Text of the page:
Build Bridges Not Walls

I’m not really sure who to attribute the quote that is the title of my post to. There seem to be a lot of people that have said it at one time or another – and obviously Pope Francis quoted it a few months ago without referring to anyone specific but we all know who he was directing it at. Anyway, I felt it was a very topical as well as appropriate title for this post.

Following on from my Lakes and Lagoons album, I decided to put together a short photo essay on some of the most photogenic bridges I have come across over the last 10 years.

Ponte Delle Torri, Spoleto, Italy

Absolutely incredible architecture. It is thought to have been built in 1350AD and has 10 narrow and graceful arches. It seemed so humble when I visited it, it sort of appeared out of nowhere! Looking down was very unnerving!

 

Puente Nuevo, Ronda, Spain

Construction took 42 years – the bridge was finally ready in 1793. Parts of the column interiors were used as a prison and later as a bar. Now there is a museum dedicated to the old prison and the bridge. There are absolutely beautiful views over the mountains and always a throng of tourists.

 

One of the Many Bridges in Venice, Italy

I can’t actually remember the exact location of this bridge are there are so many in Venice! But I do remember it being a really quiet, peaceful waterway – not easy to find in the middle of an August afternoon. I love the reflection of the water shimmering on the underside of the bridge and how the colour of the water stands out against the brickwork of the building.

 

Japanese Covered Bridge, Hoi An, Vietnam

We had done a morning’s cycling in the surrounding countryside to then walk through the town to see this beautiful bridge. It was first constructed in the 1590s by the Japanese community to link them with the Chinese quarters. Even though centuries have passed and the French flattened the bridge to allow cars to pass through, the design has remained relatively faithful to the original Japanese design and is beautifully ornamental.

 

Bow Bridge, Central Park, New York, USA

This is the longest bridge in the park spanning 87 feet. It was a beautiful mid-autumn day, the trees were just beginning to turn and everything seemed a spectrum of green which had a very calming effect.

 

Gateway to Angkor Thom, Cambodia

Angkor Thom is one of the many beautiful temples in Cambodia and is less touristy than Angkor Wat. We got to Angkor Thom fairly early in the morning to be greeted with this magnificent 12th century bridge leading up to one of the main gates of the temple. It was so peaceful – you could feel the power of the various mythological gods flanking the bridge as we entered.

 

25 De Abril Bridge, Lisbon, Portugal

The 25 de Abril bridge is the 27th longest suspension in the world and is often compared to the Golden Gate bridge due to its red colour. We were in Lisbon for my Dad’s 60th, eating seafood and drinking gin cocktails overlooking the Rio Tejo. The light suddenly became perfect, bathing everything in gold.

 

Swing Bridge, Karangahape Scenic Reserve, New Zealand

The Karangahape Scenic Reserve is home to a beautiful gorge, gold mines, an old railway line and a number of swing bridges. This was fairly early on in my trip to New Zealand and I remember standing at the end of this bridge being suddenly struck by what a beautiful country I was in.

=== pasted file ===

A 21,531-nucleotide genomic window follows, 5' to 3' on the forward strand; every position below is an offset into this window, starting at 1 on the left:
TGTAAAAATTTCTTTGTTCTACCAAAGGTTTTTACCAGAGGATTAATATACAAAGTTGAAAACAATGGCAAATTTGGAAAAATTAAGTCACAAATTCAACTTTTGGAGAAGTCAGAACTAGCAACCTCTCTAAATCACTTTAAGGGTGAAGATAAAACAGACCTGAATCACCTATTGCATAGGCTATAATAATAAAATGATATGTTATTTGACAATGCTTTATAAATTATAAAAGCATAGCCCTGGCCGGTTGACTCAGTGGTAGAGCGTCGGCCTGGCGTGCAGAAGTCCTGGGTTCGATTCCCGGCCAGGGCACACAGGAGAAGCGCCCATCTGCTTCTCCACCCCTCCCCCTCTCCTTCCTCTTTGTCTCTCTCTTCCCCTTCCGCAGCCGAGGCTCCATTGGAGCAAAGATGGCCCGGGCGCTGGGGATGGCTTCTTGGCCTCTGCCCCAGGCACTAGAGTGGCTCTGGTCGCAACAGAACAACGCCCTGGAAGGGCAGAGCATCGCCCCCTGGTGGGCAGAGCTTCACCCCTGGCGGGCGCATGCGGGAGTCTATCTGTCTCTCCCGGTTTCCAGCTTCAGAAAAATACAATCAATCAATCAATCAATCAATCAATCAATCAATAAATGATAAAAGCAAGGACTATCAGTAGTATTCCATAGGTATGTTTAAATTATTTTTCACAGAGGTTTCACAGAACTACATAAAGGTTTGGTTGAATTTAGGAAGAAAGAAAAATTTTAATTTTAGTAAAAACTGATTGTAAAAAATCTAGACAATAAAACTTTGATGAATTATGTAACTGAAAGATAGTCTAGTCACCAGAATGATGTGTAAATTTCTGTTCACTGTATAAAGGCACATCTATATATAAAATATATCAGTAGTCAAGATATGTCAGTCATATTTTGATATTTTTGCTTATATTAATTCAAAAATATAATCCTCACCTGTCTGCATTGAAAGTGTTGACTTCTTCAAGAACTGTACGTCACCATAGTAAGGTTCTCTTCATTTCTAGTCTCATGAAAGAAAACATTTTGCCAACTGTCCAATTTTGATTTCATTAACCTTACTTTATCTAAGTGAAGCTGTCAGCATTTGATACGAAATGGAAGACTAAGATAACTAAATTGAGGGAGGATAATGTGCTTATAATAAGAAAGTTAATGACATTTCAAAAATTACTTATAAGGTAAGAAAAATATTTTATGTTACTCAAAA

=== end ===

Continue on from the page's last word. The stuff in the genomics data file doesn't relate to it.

Bridge between Buildings at the Crazy House, Dalat, Vietnam

We cycled around the lake and then stopped at the ‘Crazy House’ which was a fun house/very quirky hotel with all different novelty rooms linked by narrow staircases, hidden passages and bridges. It was designed by the president’s architect daughter which could some way to explaining why it’s in all the guide books…..

 

Ponte Vecchio, Florence, Italy

This is definitely one of the most awe-inspiring bridges I have seen, it’s so unusual. A medieval stone bridge, it still has shops along it which was very common back then. Originally they were butchers – nowadays they sell very expensive jewellery and art.

 

Brooklyn Bridge, New York, USA

The Brooklyn bridge is so iconic of New York, I love it for that alone. It opened in 1883 and at the time was the longest suspension bridge in the world. I remember the cloud formation being particularly unusual that day – walking across it really allowed the fact that I was in New York to sink in.

 

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4 Replies to “Build Bridges Not Walls”

  1. Excellent article about bridges! I am definitely a fan of bridges and always love to explore them when traveling to a new place. I think I have such an interest in bridges because they allow us to stand up high and look out over the water. Venice is high on my list of destinations for that very reason!

    1. I’m glad you enjoyed it! Yes, there’s definitely something about standing on a bridge isn’t there. Especially one with a view.

  2. Hi Louise
    For any person who likes to travel, bridges are the most noticeable pieces of architecture in any country. First, I like them for the surrounding view that we can discover from the top. Second, I am a civil engineer and quite familiar with this important part of urban and country infrastructure.
    By reading your very interesting and informative article I can say that you see a real architectural beauty in bridges. They brought this to us through the centuries.
    Really enjoyed your post.
    Cheers,
    Vitaliy

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